Rory greeted Everett like a happy sister meeting her brother for the first time.  She would often put her mouth around his nose as a way to play and greet him, while shaking her butt back and forth as if she was auditioning for a Sir Mix a Lot video.  Everett would seem slightly annoyed by her enthusiasm.  But would tolerate it.  Over time I think he got closer to Rory.  Once they were separated for a length of time and when they got back together, he greeted Rory like a long lost friend.  And long before greeting us.  Slightly offended at first, I was touched how far Everett's feelings for Rory had come.

I would talk like Rory for her.  (I mentioned we are those people)  She would speak in a Southern Belle slipping into an English Lady type accent.  Everett's voice was a little...simpler.  But however they communicated for real, I believe they became very good friends.

Rory was maybe the smartest dog I ever had.  We did that "intelligence test" one afternoon where you put a towel over your dogs head.  If they shake it off within so many seconds they are smart as a "border collie."  So many more seconds later, smart as a ..."whatever."  Rory shook the towel off her head immediately.  Everett would still have that towel on his head today if we did not eventually take it off.

Rory would surprise us with the things she would notice.  I could point and she would more times than not, actually look in the direction I was telling her to look.  Think about it.  That is not an easy concept to grasp.  The first time I remember doing this, I was driving down a country back road with her in the front seat.  I pulled the car over, as very close to us in a field, stood ten deer.  I said, "look Rory," and pointed.  She followed the direction of my finger and got the most excited expression (she had an expression.  I was there) on her face.  She just stared enthralled with the creatures in front of her.  I am convinced that this is why she knew to follow where I was pointing if I ever did it again.  There was the off chance she just might see something as exciting.  Not sure if squirrels or birds or rabbits or friends coming to the door ever quite matched those deer.  But Rory loved every living thing.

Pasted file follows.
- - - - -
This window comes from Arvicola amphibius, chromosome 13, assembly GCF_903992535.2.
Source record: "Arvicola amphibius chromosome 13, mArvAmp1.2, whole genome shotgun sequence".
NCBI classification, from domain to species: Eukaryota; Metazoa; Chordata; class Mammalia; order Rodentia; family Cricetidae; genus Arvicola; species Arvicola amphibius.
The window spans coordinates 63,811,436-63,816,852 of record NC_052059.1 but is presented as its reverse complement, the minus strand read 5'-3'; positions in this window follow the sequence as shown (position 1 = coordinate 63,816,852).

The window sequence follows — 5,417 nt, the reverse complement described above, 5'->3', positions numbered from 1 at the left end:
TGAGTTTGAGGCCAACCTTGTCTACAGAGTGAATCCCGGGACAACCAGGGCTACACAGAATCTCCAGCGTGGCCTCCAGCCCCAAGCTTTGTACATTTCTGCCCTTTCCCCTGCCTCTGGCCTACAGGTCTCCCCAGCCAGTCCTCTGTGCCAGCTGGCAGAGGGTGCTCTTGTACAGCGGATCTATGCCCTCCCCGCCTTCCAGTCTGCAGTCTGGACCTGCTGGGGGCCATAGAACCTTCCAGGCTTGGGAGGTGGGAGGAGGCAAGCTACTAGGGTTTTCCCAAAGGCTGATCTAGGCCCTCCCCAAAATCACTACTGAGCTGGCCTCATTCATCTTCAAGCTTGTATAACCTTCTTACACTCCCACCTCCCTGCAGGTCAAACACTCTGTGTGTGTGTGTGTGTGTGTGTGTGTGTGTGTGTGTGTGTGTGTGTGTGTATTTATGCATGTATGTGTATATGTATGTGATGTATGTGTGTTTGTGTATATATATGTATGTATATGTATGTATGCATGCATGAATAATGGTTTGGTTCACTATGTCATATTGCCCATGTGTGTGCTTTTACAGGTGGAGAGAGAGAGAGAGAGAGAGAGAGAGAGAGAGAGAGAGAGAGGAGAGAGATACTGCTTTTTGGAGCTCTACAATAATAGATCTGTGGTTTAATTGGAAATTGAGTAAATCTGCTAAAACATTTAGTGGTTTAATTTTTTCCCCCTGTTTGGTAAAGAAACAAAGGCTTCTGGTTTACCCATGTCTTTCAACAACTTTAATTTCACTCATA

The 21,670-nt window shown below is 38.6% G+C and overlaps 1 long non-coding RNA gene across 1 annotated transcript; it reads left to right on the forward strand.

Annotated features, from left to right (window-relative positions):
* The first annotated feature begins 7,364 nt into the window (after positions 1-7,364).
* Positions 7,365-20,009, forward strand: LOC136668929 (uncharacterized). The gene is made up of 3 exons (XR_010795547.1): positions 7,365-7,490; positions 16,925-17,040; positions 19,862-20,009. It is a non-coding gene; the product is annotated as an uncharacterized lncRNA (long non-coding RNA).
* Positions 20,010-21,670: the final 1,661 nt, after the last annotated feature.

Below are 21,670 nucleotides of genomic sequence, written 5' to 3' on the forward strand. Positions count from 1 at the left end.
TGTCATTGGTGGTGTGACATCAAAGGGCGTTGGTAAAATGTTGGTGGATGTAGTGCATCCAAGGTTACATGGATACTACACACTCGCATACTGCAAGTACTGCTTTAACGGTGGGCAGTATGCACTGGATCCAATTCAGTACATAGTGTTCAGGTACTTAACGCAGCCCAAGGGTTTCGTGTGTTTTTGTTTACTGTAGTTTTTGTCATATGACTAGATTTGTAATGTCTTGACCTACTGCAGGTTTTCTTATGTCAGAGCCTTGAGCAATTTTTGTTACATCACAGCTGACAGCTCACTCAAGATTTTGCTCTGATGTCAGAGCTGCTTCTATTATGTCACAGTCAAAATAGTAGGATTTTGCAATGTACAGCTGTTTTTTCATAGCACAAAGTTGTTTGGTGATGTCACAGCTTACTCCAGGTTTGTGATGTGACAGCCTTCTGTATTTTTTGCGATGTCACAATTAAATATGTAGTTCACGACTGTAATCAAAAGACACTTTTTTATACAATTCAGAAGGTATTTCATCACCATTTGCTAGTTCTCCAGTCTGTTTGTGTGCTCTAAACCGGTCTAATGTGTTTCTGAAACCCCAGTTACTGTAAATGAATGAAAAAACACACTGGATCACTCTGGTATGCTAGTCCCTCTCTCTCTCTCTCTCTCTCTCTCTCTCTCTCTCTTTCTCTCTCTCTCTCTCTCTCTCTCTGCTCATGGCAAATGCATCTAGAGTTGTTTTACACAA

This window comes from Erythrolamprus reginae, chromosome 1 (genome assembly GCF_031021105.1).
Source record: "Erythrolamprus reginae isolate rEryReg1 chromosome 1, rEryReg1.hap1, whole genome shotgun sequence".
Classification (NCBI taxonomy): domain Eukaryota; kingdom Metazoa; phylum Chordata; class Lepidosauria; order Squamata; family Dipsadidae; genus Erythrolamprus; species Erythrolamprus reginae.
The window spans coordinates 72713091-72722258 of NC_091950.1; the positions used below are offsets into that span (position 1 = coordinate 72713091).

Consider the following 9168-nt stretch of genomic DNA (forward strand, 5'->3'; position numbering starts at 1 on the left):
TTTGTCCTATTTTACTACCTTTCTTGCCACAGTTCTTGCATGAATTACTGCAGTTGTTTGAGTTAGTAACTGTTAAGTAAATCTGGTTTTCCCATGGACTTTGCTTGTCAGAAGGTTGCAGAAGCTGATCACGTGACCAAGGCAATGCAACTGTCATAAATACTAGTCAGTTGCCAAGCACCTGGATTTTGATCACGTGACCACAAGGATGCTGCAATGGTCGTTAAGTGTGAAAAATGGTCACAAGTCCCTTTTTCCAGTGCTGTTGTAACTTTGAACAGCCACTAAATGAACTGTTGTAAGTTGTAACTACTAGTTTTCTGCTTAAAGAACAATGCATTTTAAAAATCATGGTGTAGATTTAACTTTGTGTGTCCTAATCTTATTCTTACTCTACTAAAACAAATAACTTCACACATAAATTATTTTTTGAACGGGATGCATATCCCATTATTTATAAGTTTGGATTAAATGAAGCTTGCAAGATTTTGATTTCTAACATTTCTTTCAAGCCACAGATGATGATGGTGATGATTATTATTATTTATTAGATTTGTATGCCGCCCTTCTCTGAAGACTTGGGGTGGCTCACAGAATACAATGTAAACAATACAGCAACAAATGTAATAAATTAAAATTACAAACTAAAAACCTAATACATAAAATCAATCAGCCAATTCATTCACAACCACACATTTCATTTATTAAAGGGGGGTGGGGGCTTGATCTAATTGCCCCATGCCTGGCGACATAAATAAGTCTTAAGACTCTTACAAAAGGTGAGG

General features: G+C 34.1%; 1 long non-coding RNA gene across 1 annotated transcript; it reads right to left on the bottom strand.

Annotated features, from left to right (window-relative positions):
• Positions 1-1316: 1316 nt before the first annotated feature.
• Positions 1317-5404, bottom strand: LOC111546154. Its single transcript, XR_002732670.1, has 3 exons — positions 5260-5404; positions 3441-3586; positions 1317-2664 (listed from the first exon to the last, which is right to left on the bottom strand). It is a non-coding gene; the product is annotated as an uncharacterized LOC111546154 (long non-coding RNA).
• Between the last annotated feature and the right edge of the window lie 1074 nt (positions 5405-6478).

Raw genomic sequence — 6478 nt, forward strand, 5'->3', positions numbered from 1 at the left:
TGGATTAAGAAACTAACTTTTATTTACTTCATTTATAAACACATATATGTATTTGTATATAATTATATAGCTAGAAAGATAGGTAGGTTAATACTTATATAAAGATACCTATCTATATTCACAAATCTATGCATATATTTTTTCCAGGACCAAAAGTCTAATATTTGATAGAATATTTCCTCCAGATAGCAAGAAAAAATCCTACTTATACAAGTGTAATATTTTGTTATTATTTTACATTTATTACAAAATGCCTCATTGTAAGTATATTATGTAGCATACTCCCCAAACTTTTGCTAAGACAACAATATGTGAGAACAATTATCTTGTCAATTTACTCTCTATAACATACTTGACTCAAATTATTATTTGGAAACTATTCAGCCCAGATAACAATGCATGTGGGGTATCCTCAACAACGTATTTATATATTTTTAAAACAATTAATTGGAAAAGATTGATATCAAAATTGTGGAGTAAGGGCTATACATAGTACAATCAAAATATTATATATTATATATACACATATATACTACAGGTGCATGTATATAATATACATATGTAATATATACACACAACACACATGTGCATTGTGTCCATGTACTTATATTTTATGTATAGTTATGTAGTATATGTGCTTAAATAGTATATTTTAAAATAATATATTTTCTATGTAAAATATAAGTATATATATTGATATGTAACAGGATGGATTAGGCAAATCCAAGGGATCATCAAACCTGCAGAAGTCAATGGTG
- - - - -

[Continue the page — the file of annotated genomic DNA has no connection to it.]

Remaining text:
The happiest I have ever seen an animal was one day when Rory was outside in our backyard and saw a squirrel.  Squirrels were always a source of happiness, but of course most of them are too fast for Rory to catch.  She would run, they would jump on top of the fence or up a tree and that would be that.  But one day Rory saw a squirrel that did not pass the physical fitness test.  And the question to, "what would she ever do if she caught one," was answered.